United an­nounces Kirby to take over for CEO Munoz

Orlando Sentinel - - BUSINESS - By David Koenig and Michelle Chap­man

Three years af­ter be­ing dumped by a ri­val, Scott Kirby will be­come the next CEO of United Air­lines, where he has played a key role in lead­ing a turn­around of the once-mori­bund car­rier.

United an­nounced Thurs­day that CEO Os­car Munoz will step down in May and be suc­ceeded by Kirby, cur­rently the air­line’s pres­i­dent.

Munoz has led the air­line since 2015 dur­ing a tu­mul­tuous time that in­cluded the bru­tal drag­ging of a pas­sen­ger off an over­crowded plane and an ag­gres­sive growth plan de­signed to re­cap­ture United’s glory days.

Munoz re­cruited Kirby days af­ter he was ousted as the No. 2 of­fi­cial at Amer­i­can Air­lines, where he was widely con­sid­ered a fu­ture CEO.

Kirby has fig­ured promi­nently in de­ci­sions in­clud­ing a re­fresh of United’s fleet and a bold plan — ini­tially re­sisted by Wall Street — to ag­gres­sively add new routes from its hub air­ports such as Chicago and San Fran­cisco.

“When he ar­rived, United was a hot mess,” said travel an­a­lyst Henry Harteveldt. “Scott has fo­cused on im­prov­ing United re­li­a­bil­ity and pro­duc­tiv­ity, and it’s a much more re­li­able air­line than it used to be.”

Kirby, 52, will lead one of the world’s big­gest air­lines just as in­vestors won­der whether the his­tor­i­cally volatile in­dus­try can con­tinue to post strong prof­its.

United faces nar­rower chal­lenges in­clud­ing a num­ber of union la­bor con­tracts com­ing up for ne­go­ti­a­tion and the on­go­ing ground­ing of its Boe­ing 737 Max jets, which has caused the air­line to can­cel thou­sands of flights since March.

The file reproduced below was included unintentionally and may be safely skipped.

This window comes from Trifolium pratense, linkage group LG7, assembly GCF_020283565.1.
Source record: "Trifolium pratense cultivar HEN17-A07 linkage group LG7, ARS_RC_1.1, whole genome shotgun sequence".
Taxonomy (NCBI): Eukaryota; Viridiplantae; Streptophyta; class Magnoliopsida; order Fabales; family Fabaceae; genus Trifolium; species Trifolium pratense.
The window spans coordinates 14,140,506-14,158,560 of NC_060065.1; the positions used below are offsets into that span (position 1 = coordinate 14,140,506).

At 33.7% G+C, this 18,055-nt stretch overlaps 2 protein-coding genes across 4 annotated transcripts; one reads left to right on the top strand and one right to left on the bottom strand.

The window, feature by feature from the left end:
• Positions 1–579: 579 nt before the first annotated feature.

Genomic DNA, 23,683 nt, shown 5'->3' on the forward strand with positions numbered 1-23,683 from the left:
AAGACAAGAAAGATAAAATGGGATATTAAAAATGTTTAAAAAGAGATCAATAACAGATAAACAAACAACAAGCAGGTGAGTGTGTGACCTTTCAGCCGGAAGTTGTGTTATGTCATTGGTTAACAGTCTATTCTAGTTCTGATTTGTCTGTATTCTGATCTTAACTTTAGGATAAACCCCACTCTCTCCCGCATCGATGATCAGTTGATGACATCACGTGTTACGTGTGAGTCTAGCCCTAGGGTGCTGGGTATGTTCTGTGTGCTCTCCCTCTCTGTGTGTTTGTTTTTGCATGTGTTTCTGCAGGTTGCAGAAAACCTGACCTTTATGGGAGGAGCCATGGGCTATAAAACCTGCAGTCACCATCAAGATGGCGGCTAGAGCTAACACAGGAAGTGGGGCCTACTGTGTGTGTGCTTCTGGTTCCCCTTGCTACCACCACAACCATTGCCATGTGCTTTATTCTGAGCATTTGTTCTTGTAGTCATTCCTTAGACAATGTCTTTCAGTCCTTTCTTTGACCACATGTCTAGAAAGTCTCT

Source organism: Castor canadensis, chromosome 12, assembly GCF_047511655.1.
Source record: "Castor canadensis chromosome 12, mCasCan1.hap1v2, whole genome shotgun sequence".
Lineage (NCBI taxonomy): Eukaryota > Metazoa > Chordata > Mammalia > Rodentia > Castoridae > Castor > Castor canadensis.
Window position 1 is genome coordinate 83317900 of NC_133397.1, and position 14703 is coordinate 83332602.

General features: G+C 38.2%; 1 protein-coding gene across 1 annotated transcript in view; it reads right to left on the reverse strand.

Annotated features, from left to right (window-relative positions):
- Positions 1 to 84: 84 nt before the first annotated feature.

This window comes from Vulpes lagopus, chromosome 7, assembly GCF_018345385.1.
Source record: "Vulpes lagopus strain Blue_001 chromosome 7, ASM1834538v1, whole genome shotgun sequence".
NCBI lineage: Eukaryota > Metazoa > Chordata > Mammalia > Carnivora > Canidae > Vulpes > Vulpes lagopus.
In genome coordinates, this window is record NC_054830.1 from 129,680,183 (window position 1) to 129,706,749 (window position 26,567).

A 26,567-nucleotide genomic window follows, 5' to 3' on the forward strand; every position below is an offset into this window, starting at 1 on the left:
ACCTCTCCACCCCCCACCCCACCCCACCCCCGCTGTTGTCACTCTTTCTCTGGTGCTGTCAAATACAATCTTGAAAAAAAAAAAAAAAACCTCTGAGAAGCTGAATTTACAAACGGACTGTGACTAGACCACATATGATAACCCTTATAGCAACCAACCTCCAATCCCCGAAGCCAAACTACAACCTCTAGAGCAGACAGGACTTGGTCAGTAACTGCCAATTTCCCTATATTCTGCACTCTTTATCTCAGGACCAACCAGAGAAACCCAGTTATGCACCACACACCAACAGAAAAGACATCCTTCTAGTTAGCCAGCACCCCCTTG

Kirby left Amer­i­can Air­lines in mid-2016 in what the com­pany de­scribed as part of its long-term suc­ces­sion plan­ning. In ef­fect, Kirby was passed over as heir ap­par­ent to CEO Doug Parker in fa­vor of Robert Isom, then Amer­i­can’s chief op­er­at­ing of­fi­cer.

In­sid­ers at Amer­i­can never doubted Kirby’s in­dus­try knowl­edge and in­tel­li­gence — he claims to have been kicked out of casi­nos 150 times for count­ing the cards played in black­jack games — but they say his per­son­al­ity could be abra­sive at times.

Kirby wasn’t un­em­ployed for long. Munoz, a long­time rail­road ex­ec­u­tive with lit­tle ex­pe­ri­ence in the air­line busi­ness, said at the time that hir­ing Kirby com­pleted his se­nior lead­er­ship team.

In a state­ment is­sued by United on Thurs­day, Munoz said, “I brought Scott to United three years ago, and I am con­fi­dent that there is no one in the world bet­ter equipped to lead United to even greater heights.”

The choice of Kirby was not a sur­prise. Wolfe Re­search an­a­lyst Hunter Keay said Kirby’s growth­first strat­egy and fo­cus on op­er­a­tions and costs won’t change how in­vestors view United, al­though his ag­gres­sive­ness could mean more bor­row­ing.

As for his per­son­al­ity, Keay said, “Kirby has adopted a more diplo­matic tone in pub­lic fo­rums over the last two to three years af­ter a hum­bling and un­ex­pected exit” from Amer­i­can.

Munoz will serve as ex­ec­u­tive chair­man for a year af­ter step­ping down as CEO. United’s cur­rent chair­man, Jane Garvey, will re­tire from the board in May.

Munoz, 60, was on the board at United when he was named CEO in 2015 af­ter Jef­frey Smisek was ousted. Smisek was embroiled in a fed­eral in­ves­ti­ga­tion into whether United im­prop­erly cur­ried fa­vor with the head of the re­gional agency that op­er­ates air­ports in the New York City area, in­clud­ing United’s hub in Ne­wark, New Jer­sey.

A month af­ter tak­ing the job, Munoz suf­fered a heart at­tack and later un­der­went a heart trans­plant.

United at the time lagged its clos­est com­peti­tors, Amer­i­can and Delta, by many fi­nan­cial and op­er­a­tional mea­sures. It has since re­duced de­lays and can­cel­la­tions and boosted mar­gins.

Since early last year, United has grown ag­gres­sively by flights be­tween hub air­ports and smaller cities.

Scott Kirby has played a key role in lead­ing a turn­around of United Air­lines.

United CEO Os­car Munoz, who has led since 2015, is step­ping down in May.

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